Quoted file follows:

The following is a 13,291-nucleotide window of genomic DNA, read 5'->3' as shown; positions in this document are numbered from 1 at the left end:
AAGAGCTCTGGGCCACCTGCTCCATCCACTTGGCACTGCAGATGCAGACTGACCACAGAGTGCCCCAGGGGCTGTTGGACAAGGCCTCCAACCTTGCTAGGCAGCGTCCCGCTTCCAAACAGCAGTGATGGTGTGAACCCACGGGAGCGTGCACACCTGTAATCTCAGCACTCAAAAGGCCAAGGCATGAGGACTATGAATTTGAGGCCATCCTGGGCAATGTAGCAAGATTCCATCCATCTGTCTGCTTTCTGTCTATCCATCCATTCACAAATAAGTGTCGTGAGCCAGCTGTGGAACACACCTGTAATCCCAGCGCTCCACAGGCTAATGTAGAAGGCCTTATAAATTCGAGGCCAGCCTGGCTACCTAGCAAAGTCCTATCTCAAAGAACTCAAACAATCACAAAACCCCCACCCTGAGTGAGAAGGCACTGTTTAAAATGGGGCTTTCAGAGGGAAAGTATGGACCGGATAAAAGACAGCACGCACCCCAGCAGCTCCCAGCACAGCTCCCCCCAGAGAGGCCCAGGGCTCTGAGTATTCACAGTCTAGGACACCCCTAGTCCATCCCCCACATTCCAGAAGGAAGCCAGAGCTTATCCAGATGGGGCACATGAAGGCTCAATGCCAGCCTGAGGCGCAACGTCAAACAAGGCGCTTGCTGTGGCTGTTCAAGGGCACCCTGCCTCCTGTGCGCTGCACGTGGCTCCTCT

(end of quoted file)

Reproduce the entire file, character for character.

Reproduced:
The following is a 13,291-nucleotide window of genomic DNA, read 5'->3' as shown; positions in this document are numbered from 1 at the left end:
AAGAGCTCTGGGCCACCTGCTCCATCCACTTGGCACTGCAGATGCAGACTGACCACAGAGTGCCCCAGGGGCTGTTGGACAAGGCCTCCAACCTTGCTAGGCAGCGTCCCGCTTCCAAACAGCAGTGATGGTGTGAACCCACGGGAGCGTGCACACCTGTAATCTCAGCACTCAAAAGGCCAAGGCATGAGGACTATGAATTTGAGGCCATCCTGGGCAATGTAGCAAGATTCCATCCATCTGTCTGCTTTCTGTCTATCCATCCATTCACAAATAAGTGTCGTGAGCCAGCTGTGGAACACACCTGTAATCCCAGCGCTCCACAGGCTAATGTAGAAGGCCTTATAAATTCGAGGCCAGCCTGGCTACCTAGCAAAGTCCTATCTCAAAGAACTCAAACAATCACAAAACCCCCACCCTGAGTGAGAAGGCACTGTTTAAAATGGGGCTTTCAGAGGGAAAGTATGGACCGGATAAAAGACAGCACGCACCCCAGCAGCTCCCAGCACAGCTCCCCCCAGAGAGGCCCAGGGCTCTGAGTATTCACAGTCTAGGACACCCCTAGTCCATCCCCCACATTCCAGAAGGAAGCCAGAGCTTATCCAGATGGGGCACATGAAGGCTCAATGCCAGCCTGAGGCGCAACGTCAAACAAGGCGCTTGCTGTGGCTGTTCAAGGGCACCCTGCCTCCTGTGCGCTGCACGTGGCTCCTCT